VBA Script:
Option Explicit
Private Const MF_BYPOSITION = &H400
Private Const MF_REMOVE = &H1000
Private Const WS_SYSMENU = &H80000
Private Const GWL_STYLE = (-16)
Private hwnd As Long
Private lStyle As Long

#If VBA7 And Win64 Then
Private Declare PtrSafe Function FindWindow Lib "user32" _
        Alias "FindWindowA" (ByVal lpClassName As String, _
        ByVal lpWindowName As String) As LongLong
Private Declare PtrSafe Function GetWindowLong Lib "user32" _
        Alias "GetWindowLongA" (ByVal hwnd As Long, _
        ByVal nIndex As Long) As LongLong
Private Declare PtrSafe Function SetWindowLong Lib "user32" _
        Alias "SetWindowLongA" (ByVal hwnd As Long, _
        ByVal nIndex As Long, _
        ByVal dwNewLong As Long) As LongLong
Private Declare PtrSafe Function DrawMenuBar Lib "user32" _
        (ByVal hwnd As Long) As LongLong
Private Declare PtrSafe Function GetMenuItemCount Lib "user32" _
                (ByVal hMenu As Long) As LongLong
Private Declare PtrSafe Function GetSystemMenu Lib "user32" _
                (ByVal hwnd As Long, _
                ByVal bRevert As Long) As LongLong
Private Declare PtrSafe Function RemoveMenu Lib "user32" _
                (ByVal hMenu As Long, ByVal nPosition As Long, _
                ByVal wFlags As Long) As LongLong
#Else
Private Declare Function FindWindow Lib "user32" _
                Alias "FindWindowA" _
                (ByVal lpClassName As String, _
                ByVal lpWindowName As String) As Long
Private Declare Function GetWindowLong Lib "user32" _
                Alias "GetWindowLongA" _
                (ByVal hwnd As Long, _
                ByVal nIndex As Long) As Long
Private Declare Function SetWindowLong Lib "user32" _
                Alias "SetWindowLongA" _
                (ByVal hwnd As Long, _
                ByVal nIndex As Long, _
                ByVal dwNewLong As Long) As Long
Private Declare Function DrawMenuBar Lib "user32" _
                (ByVal hwnd As Long) As Long
Private Declare Function GetMenuItemCount Lib "user32" _
                (ByVal hMenu As Long) As Long
Private Declare Function GetSystemMenu Lib "user32" _
                (ByVal hwnd As Long, ByVal bRevert As Long) As Long
Private Declare Function RemoveMenu Lib "user32" _
                (ByVal hMenu As Long, ByVal nPosition As Long, _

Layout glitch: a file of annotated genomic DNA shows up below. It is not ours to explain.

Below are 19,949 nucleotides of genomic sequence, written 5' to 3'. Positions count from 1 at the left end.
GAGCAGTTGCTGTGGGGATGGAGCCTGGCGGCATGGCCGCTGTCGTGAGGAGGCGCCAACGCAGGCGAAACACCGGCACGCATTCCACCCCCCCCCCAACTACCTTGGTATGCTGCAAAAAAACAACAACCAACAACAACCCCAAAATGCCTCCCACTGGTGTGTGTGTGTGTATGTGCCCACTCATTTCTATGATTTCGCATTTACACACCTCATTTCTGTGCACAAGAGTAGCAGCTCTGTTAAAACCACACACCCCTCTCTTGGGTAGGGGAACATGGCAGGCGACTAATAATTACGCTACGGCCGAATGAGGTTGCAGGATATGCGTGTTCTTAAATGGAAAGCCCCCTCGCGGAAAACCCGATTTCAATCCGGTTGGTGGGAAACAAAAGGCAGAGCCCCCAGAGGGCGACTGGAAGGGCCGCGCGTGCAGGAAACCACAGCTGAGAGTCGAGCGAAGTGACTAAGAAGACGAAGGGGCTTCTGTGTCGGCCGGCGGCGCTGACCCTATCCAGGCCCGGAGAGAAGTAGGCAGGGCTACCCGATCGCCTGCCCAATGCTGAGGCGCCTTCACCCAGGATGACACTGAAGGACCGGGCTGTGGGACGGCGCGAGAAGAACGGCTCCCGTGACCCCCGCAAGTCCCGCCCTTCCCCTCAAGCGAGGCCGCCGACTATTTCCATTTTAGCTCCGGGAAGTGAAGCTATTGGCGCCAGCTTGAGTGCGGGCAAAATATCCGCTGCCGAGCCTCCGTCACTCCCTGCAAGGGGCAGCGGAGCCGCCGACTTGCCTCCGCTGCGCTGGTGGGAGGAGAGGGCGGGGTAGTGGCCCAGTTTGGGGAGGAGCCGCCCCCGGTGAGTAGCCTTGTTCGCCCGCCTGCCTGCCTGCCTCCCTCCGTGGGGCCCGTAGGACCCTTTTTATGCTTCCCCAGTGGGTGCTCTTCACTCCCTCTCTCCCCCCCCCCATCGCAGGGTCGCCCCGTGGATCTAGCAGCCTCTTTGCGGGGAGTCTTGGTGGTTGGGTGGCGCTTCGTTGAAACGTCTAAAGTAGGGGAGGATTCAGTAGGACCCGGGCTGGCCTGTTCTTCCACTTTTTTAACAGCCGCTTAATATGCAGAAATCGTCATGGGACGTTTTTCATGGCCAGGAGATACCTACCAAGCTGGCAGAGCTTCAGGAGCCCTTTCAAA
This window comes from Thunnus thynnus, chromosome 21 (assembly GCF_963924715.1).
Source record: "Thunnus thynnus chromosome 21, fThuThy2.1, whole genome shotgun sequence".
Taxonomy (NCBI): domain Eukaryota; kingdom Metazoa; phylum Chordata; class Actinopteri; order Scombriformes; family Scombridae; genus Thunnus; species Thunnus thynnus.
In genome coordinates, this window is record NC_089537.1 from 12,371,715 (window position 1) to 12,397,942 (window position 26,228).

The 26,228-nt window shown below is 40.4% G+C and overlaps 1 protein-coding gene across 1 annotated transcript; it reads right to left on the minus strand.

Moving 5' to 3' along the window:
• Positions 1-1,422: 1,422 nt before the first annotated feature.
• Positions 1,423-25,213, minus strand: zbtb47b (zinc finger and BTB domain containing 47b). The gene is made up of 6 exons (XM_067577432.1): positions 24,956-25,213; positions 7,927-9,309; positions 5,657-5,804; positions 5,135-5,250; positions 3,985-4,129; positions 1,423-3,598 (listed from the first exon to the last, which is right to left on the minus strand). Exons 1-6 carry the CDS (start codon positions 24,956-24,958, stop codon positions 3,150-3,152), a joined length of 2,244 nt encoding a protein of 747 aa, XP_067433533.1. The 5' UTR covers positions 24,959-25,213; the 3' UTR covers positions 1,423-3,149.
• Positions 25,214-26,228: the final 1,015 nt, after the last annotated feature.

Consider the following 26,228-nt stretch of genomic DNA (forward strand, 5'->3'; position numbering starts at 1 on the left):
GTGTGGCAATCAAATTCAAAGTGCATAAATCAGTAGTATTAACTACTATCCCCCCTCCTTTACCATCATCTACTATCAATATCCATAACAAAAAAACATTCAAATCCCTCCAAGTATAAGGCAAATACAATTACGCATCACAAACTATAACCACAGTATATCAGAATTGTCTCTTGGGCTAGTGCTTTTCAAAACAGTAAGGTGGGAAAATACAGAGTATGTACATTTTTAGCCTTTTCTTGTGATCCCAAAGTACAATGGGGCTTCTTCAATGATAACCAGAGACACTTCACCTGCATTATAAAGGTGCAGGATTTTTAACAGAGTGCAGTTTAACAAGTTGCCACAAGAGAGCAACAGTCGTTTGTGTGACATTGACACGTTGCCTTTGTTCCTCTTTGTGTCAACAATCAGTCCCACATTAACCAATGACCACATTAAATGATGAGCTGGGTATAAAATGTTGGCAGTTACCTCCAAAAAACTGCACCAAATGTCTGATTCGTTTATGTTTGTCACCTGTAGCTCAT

ByVal wFlags As Long) As Long
#End If

Sub HideXCloseButton(oForm As Object)
'All userforms have class name "ThunderDFrame" that
'is unrelated to the form name.
hwnd = FindWindow("ThunderDFrame", oForm.Caption)
lStyle = GetWindowLong(hwnd, GWL_STYLE)
SetWindowLong hwnd, GWL_STYLE, lStyle And Not WS_SYSMENU
End Sub

Sub DisableXCloseButton(oForm As Object)
Dim hMenu As Long
Dim menuItemCount As Long
'Obtain the window handle to the userform.
hwnd = FindWindow("ThunderDFrame", oForm.Caption)
'Obtain the handle to the form's system menu.
hMenu = GetSystemMenu(hwnd, 0)
If hMenu Then
  'Obtain the number of items in the menu.
  menuItemCount = GetMenuItemCount(hMenu)
  'Remove the system menu Close menu item.
  'The menu item is 0-based, so the last
  'item on the menu is menuItemCount - 1.
  Call RemoveMenu(hMenu, menuItemCount - 1, MF_REMOVE Or MF_BYPOSITION)
  'Remove the system menu separator line.
  Call RemoveMenu(hMenu, menuItemCount - 2, MF_REMOVE Or MF_BYPOSITION)
  'Force a redraw of the menu. This
  'refreshes the titlebar, dimming the X.
  Call DrawMenuBar(hwnd)
End If
End Sub

Now, when you want to hide or disable the "X" close button on a userform, all  you need to do is use one of the two following lines of code in the forms Initialize or Activate events:

I'll demonstrate this in the next topic on Userform Custom Properties.  In preparation for that topic:

VBA Script:
Sub CallEDInstanceModeless()
Dim oFrm As UserForm4
 Set oFrm = New UserForm4
 oFrm.Show vbModeless
End Sub

Sub ReportTextBox1ContentII(ByRef oCtr As MSForms.TextBox)
  MsgBox oCtr.Text
End Sub

Sub CallEDInstanceModal_I()
Dim oFrm As UserForm5
  Set oFrm = New UserForm5
  oFrm.Show